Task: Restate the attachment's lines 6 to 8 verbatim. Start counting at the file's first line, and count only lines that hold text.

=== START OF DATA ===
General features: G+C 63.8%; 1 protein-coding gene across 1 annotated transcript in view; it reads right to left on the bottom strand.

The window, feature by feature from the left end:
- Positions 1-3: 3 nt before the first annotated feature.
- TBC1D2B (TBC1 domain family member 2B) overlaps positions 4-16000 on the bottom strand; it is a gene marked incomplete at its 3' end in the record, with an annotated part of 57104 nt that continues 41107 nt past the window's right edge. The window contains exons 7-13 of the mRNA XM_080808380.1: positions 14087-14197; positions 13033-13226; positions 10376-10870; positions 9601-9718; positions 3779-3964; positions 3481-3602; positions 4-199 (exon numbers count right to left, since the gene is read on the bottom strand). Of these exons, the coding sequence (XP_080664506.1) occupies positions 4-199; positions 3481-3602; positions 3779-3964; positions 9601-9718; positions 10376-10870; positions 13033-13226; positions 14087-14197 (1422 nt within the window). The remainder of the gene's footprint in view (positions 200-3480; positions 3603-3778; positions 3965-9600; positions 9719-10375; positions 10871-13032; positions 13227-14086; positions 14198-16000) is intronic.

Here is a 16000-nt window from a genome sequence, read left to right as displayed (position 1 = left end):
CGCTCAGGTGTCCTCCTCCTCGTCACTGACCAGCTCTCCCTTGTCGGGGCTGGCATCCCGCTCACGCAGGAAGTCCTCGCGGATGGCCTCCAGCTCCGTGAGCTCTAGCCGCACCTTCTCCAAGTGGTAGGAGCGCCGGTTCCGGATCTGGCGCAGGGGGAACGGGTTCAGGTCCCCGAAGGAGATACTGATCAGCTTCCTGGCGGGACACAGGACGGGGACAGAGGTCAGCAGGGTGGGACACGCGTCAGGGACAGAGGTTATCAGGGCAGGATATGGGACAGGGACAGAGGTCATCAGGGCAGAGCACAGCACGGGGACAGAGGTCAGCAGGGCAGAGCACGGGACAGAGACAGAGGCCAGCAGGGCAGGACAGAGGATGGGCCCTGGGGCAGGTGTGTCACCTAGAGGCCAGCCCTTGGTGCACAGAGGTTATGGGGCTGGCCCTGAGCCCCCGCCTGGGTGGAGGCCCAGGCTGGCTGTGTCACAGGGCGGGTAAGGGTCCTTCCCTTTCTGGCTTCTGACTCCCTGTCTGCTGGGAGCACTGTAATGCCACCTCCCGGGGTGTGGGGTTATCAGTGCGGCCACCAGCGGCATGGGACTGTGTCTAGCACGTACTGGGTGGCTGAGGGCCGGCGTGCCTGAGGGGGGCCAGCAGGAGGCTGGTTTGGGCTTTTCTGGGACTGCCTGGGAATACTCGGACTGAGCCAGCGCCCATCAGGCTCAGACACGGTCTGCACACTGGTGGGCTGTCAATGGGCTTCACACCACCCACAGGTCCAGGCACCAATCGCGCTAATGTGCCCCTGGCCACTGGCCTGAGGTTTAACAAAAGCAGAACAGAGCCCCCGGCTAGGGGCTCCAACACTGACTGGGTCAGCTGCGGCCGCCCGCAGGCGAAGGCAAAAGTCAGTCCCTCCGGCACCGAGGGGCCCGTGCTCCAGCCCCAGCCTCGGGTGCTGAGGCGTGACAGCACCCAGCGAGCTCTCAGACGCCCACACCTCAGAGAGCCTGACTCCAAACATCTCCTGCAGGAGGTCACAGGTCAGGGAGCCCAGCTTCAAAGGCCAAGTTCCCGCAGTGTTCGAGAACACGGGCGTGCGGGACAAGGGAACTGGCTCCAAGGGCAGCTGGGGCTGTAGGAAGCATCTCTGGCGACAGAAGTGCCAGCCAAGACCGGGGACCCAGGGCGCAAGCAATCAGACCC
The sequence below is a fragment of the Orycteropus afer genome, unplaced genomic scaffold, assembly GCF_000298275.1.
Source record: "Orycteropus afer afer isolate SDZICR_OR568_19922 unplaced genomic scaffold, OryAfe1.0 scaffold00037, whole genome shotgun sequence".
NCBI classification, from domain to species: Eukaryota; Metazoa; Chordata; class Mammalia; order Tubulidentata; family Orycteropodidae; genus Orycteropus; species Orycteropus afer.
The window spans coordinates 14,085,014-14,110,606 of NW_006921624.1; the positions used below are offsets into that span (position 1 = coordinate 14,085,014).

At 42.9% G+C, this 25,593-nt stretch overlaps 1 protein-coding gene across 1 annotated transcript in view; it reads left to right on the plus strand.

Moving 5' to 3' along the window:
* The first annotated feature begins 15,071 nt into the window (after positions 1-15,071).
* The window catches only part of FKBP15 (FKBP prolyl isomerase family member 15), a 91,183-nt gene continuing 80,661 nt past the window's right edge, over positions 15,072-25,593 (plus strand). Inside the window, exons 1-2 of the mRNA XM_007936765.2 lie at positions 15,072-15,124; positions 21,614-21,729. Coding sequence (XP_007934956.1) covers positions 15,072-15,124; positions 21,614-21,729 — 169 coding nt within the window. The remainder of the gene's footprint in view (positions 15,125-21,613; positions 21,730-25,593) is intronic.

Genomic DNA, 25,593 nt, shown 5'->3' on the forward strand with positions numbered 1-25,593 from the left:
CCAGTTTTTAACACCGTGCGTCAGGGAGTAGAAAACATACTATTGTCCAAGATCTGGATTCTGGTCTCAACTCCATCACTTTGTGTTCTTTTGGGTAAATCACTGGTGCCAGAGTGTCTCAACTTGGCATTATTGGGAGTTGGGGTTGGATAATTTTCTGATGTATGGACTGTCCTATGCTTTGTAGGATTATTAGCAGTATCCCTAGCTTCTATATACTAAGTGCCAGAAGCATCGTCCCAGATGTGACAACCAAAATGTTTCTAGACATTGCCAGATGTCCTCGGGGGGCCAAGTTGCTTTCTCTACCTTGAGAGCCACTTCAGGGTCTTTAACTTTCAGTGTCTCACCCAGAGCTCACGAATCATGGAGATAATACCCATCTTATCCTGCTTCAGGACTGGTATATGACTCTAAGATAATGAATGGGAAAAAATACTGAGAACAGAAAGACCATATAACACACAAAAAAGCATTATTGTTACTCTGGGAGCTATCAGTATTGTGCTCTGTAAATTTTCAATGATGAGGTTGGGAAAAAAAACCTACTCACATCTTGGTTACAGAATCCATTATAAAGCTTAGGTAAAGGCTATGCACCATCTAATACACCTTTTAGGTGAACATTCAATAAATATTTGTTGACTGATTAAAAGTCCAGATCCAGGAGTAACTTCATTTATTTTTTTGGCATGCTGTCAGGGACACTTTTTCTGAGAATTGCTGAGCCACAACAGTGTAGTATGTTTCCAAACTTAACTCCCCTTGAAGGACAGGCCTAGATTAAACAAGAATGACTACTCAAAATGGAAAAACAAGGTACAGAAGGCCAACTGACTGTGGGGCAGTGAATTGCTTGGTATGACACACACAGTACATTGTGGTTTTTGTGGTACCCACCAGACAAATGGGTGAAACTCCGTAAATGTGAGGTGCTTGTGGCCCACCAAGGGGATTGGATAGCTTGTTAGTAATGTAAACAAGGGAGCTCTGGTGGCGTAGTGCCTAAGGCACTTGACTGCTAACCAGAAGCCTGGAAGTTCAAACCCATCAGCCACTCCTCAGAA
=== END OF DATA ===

CGCTCAGGTGTCCTCCTCCTCGTCACTGACCAGCTCTCCCTTGTCGGGGCTGGCATCCCGCTCACGCAGGAAGTCCTCGCGGATGGCCTCCAGCTCCGTGAGCTCTAGCCGCACCTTCTCCAAGTGGTAGGAGCGCCGGTTCCGGATCTGGCGCAGGGGGAACGGGTTCAGGTCCCCGAAGGAGATACTGATCAGCTTCCTGGCGGGACACAGGACGGGGACAGAGGTCAGCAGGGTGGGACACGCGTCAGGGACAGAGGTTATCAGGGCAGGATATGGGACAGGGACAGAGGTCATCAGGGCAGAGCACAGCACGGGGACAGAGGTCAGCAGGGCAGAGCACGGGACAGAGACAGAGGCCAGCAGGGCAGGACAGAGGATGGGCCCTGGGGCAGGTGTGTCACCTAGAGGCCAGCCCTTGGTGCACAGAGGTTATGGGGCTGGCCCTGAGCCCCCGCCTGGGTGGAGGCCCAGGCTGGCTGTGTCACAGGGCGGGTAAGGGTCCTTCCCTTTCTGGCTTCTGACTCCCTGTCTGCTGGGAGCACTGTAATGCCACCTCCCGGGGTGTGGGGTTATCAGTGCGGCCACCAGCGGCATGGGACTGTGTCTAGCACGTACTGGGTGGCTGAGGGCCGGCGTGCCTGAGGGGGGCCAGCAGGAGGCTGGTTTGGGCTTTTCTGGGACTGCCTGGGAATACTCGGACTGAGCCAGCGCCCATCAGGCTCAGACACGGTCTGCACACTGGTGGGCTGTCAATGGGCTTCACACCACCCACAGGTCCAGGCACCAATCGCGCTAATGTGCCCCTGGCCACTGGCCTGAGGTTTAACAAAAGCAGAACAGAGCCCCCGGCTAGGGGCTCCAACACTGACTGGGTCAGCTGCGGCCGCCCGCAGGCGAAGGCAAAAGTCAGTCCCTCCGGCACCGAGGGGCCCGTGCTCCAGCCCCAGCCTCGGGTGCTGAGGCGTGACAGCACCCAGCGAGCTCTCAGACGCCCACACCTCAGAGAGCCTGACTCCAAACATCTCCTGCAGGAGGTCACAGGTCAGGGAGCCCAGCTTCAAAGGCCAAGTTCCCGCAGTGTTCGAGAACACGGGCGTGCGGGACAAGGGAACTGGCTCCAAGGGCAGCTGGGGCTGTAGGAAGCATCTCTGGCGACAGAAGTGCCAGCCAAGACCGGGGACCCAGGGCGCAAGCAATCAGACCC
The sequence below is a fragment of the Orycteropus afer genome, unplaced genomic scaffold, assembly GCF_000298275.1.
Source record: "Orycteropus afer afer isolate SDZICR_OR568_19922 unplaced genomic scaffold, OryAfe1.0 scaffold00037, whole genome shotgun sequence".